EU commits to permanent bailout fund

Mar 24, 2009
2,751
6
Undisclosed
#2
EU leaders have agreed to replacing the current EFSF with the ESM (European Stability Mechanism), a permanent bailout fund for the monetary union. The fund will be only one of several changes in policy aimed at stabilizing the EU for the short and long run.

More on that here: http://www.reuters.com/article/2012/01/30/us-eu-summit-idUSTRE80S0SR20120130
While admitting most of this is over my head, I don't see this as a good thing.

On a much smaller scale: If myp tells Dodge he is opening up a permanent "bailout account" so Dodge can't go bankrupt what could happen? I would be very careful and try to never need it. Or I would buy a bigger home and a new truck. As one person it would be easier for me to control things and not waste the myp money. But we know governments do not think that way. They feel like if it is there we need to spend it now!

This probably makes no sense at all, but that is how it struck me.:unsure:
 

myp

Site Founder
Jan 14, 2009
5,841
50
#3
The moral hazard questions will certainly come up. I haven't seen all of the details yet to take a definite position on this, but I don't see it working. They are also adding more fiscal restrictions to help better the fiscal budget situations, which would make things safer, but even then I am not sure a permanent fund is a good idea.
 
Jan 22, 2012
56
0
Iowa-Nebraska border
#4
Another potential problem is the voters of countries like Germany and Finland. They are already angry at what they see as bail outs for countries less provident than they. Some day, they may also say "I am not sure a permanent fund is a good idea" and vote in new leaders.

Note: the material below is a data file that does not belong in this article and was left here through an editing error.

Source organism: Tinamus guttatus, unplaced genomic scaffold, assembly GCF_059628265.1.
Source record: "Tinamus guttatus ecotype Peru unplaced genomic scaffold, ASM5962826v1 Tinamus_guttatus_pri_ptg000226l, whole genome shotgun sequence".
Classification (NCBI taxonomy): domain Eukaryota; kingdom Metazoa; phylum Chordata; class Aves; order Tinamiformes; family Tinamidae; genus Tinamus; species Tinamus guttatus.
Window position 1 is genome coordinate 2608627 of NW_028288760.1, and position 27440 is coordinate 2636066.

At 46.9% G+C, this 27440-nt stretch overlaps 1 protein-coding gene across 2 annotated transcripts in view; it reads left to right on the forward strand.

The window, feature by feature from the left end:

Mar 24, 2009
2,751
6
Undisclosed
#5
Another potential problem is the voters of countries like Germany and Finland. They are already angry at what they see as bail outs for countries less provident than they. Some day, they may also say "I am not sure a permanent fund is a good idea" and vote in new leaders.
True. And I would not blame them at all.:)
 
Jul 26, 2009
5,666
406
Opa Locka
#6
The moral hazard questions will certainly come up. I haven't seen all of the details yet to take a definite position on this, but I don't see it working. They are also adding more fiscal restrictions to help better the fiscal budget situations, which would make things safer, but even then I am not sure a permanent fund is a good idea.
As I understand it nations that overspend get slammed with sanctions.
 

myp

Site Founder
Jan 14, 2009
5,841
50
#7
As I understand it nations that overspend get slammed with sanctions.
So nations that need to cut their deficits get hurt with weaker economies (as does the rest of the EU who is imposing the sanctions) leading to potentially higher borrowing costs? Seems counter-productive :p
 
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